The focus on global warming and changes in climate and greenhouse gases is too narrow. The arguments between scientists befuddle the rest of us. In polls, opinions hover, and around 50 per cent do not believe there is trouble ahead. Most of us do not believe that we make any perceptible difference to the world, judging by the feedback on blogs and articles on the web, and the casual attitudes of politicians. The economy is the real world, and measurements are made in money.
Yet facts that we can see for ourselves can be summed up and shown that they matter. The planet needs saving from many imminent dangers that are clearly mostly man-made - the waste, wrecking and exhaustion of essential resources for food, power and quality of life; extinctions of fauna and flora; madmen in control of nuclear bombs and weapons of horrible destruction; the devastation of wars, pollutions, diseases and new viruses, populations of three billion added to the present consuming six billion by the year 2050, and the extent of mega slums visible from space.
Nature is not averse to adding to catastrophes with earthquakes, tsunamis, volcanic eruptions and other effects from her arsenal. We can argue who is to blame for diverting the warming Gulf Stream, or melting the glaciers and tundra.
A little look around tells us what a difference humans have made to the world in the past 150 years.
There are steep graphs of vast changes since the Industrial Revolution, from resources used, land used, to the steepest graph of all, population, only six million up to 1760, six billion now, and nine billion predicted in 2050. The denser our cities and the more of them there are the more it is to the detriment of the less well off. There is even a book, Planet of the Slums, about the megacities where the poor live in crammed hovels. Mudslides are more frequent, with homes perched in dangerous places, and the trees that could have saved them, gone.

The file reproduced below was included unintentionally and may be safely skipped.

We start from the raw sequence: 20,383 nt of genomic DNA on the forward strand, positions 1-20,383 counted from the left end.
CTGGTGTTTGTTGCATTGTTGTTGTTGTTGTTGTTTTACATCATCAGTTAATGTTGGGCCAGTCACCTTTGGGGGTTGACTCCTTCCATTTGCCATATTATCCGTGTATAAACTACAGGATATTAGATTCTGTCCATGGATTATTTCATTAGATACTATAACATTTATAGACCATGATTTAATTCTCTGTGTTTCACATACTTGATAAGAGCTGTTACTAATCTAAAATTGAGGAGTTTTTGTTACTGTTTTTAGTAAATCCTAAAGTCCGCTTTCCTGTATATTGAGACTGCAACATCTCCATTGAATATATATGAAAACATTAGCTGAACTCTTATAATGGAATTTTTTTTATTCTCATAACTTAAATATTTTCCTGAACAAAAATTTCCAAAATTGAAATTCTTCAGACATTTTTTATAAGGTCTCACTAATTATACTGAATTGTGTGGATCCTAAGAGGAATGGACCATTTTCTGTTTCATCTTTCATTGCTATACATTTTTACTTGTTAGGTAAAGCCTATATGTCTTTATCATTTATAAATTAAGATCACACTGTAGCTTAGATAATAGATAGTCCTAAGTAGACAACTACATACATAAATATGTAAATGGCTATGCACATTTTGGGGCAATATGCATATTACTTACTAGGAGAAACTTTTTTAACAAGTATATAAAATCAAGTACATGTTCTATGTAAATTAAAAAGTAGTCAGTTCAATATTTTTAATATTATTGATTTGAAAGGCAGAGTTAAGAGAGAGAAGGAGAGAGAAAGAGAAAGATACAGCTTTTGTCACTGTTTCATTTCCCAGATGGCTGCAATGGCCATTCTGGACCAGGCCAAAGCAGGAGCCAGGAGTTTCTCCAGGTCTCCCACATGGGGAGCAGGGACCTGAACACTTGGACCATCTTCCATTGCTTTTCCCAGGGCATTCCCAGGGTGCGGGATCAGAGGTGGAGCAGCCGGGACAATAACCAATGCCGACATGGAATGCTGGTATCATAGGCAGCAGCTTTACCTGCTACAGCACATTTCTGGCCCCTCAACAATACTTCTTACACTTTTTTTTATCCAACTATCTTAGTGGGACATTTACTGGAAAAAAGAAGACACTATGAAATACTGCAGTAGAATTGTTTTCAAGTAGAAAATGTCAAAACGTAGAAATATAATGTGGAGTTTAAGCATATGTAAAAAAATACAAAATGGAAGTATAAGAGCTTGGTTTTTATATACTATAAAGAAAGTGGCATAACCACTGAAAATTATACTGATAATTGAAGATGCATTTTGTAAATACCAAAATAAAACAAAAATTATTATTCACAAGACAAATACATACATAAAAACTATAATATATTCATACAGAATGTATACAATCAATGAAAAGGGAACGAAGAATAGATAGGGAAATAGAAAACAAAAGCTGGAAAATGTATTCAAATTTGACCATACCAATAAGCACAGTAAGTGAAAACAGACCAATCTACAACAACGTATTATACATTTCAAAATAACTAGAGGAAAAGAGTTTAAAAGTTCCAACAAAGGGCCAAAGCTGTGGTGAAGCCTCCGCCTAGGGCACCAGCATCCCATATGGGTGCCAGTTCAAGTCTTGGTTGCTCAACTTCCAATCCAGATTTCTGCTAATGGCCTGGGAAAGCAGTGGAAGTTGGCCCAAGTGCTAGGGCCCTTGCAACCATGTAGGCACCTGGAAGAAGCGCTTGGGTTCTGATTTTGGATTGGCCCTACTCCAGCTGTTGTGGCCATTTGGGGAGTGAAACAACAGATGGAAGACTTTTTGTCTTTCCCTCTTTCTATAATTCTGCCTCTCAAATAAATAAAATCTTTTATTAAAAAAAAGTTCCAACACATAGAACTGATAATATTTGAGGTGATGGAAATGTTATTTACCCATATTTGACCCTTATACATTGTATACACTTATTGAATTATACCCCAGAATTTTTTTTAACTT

Australia is a large and empty continent. We live on the edge of a saucer surrounding mostly desert. To fill it up is like populating the Sahara. Where will our growing population live and what water will they use? There is a determined push to make people throw away their dreams, and be glad to live in tower blocks or tenements. We are persuaded to like recycled water, when once we were used to crystal-clear tap water. Our traffic jams are multiplied a million times across the world, as developing countries catch up with the developed. See Google maps for what is happening across the world.
Our cities take ever more farmland and bushland. The south of England with its historic countryside now turns to urban sprawl - it needs no more people, despite the specious arguments for ever more young people to prop up the older.
The more people there are, the more factory farming of animals is needed to feed the developed world, and the more bush-meat is taken for the developing world. Species are becoming extinct around the world. Even road kill contributes to a significant loss of wildlife.
Getting rid of our waste takes ever more ground. And anyone who sees the ruinous marks made by motorbikes in parks can imagine the ruinous marks that any number of four-wheel-drive vehicles leave behind as they crash down riverbanks and raise the dust or mud on open ground. Recently, comfortable Sydneyites felt the dust storms fall around them from the drought-stricken farming hinterlands as winds blew their eroded soil away.
We can see from afar the rising glow from cities, like sunsets.
At night from space the electricity shines bright across the world.
Our footprint is mostly not seen by the Western people who make them. Our imports of fuel including biofuels, of food, of goods, all leave their mark on other countries.
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